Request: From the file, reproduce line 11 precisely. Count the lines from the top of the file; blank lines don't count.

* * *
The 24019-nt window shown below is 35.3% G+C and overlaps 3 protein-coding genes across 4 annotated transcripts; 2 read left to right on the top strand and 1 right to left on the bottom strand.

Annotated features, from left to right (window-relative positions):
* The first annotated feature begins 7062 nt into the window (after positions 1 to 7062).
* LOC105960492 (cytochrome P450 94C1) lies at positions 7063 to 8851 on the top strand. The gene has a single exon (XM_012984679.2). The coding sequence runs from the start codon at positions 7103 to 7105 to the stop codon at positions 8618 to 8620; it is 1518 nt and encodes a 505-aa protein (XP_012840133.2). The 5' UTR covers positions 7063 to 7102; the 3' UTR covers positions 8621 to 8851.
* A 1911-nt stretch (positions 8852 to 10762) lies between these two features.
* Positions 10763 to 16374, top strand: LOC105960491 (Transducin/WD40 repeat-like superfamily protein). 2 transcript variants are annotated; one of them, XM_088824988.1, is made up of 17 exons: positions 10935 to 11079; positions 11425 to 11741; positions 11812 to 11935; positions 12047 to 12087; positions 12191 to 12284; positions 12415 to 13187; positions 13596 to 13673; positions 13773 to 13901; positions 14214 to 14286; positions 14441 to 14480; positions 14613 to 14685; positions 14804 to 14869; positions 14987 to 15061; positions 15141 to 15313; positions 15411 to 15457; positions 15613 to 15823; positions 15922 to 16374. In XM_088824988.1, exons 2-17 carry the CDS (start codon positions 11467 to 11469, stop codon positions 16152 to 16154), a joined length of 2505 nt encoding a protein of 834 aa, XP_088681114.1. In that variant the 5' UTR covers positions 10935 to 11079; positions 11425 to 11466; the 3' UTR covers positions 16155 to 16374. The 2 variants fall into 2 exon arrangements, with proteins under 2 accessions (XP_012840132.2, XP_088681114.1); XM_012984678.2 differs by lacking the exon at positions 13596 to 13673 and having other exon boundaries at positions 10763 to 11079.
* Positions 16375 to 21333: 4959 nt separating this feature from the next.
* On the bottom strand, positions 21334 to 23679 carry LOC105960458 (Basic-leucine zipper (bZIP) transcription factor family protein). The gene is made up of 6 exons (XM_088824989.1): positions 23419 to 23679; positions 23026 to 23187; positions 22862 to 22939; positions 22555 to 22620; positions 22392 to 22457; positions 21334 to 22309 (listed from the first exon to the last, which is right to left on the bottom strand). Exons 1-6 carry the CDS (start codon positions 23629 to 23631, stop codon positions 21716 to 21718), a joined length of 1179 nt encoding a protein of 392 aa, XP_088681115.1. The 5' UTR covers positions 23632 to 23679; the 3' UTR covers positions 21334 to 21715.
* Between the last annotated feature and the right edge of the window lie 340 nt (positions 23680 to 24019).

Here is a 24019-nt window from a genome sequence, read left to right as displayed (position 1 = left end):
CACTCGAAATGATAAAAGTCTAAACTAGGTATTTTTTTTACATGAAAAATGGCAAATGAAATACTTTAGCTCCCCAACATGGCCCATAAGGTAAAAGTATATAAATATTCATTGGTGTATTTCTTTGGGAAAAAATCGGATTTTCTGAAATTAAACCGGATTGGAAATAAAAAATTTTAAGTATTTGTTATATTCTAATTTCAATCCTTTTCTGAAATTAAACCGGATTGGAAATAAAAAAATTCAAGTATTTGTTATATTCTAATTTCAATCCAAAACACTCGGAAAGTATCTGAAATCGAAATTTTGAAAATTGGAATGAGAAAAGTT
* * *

CACTCGAAATGATAAAAGTCTAAACTAGGTATTTTTTTTACATGAAAAATGGCAAATGAAATACTTTAGCTCCCCAACATGGCCCATAAGGTAAAAGTATATAAATATTCATTGGTGTATTTCTTTGGGAAAAAATCGGATTTTCTGAAATTAAACCGGATTGGAAATAAAAAATTTTAAGTATTTGTTATATTCTAATTTCAATCCTTTTCTGAAATTAAACCGGATTGGAAATAAAAAAATTCAAGTATTTGTTATATTCTAATTTCAATCCAAAACACTCGGAAAGTATCTGAAATCGAAATTTTGAAAATTGGAATGAGAAAAGTT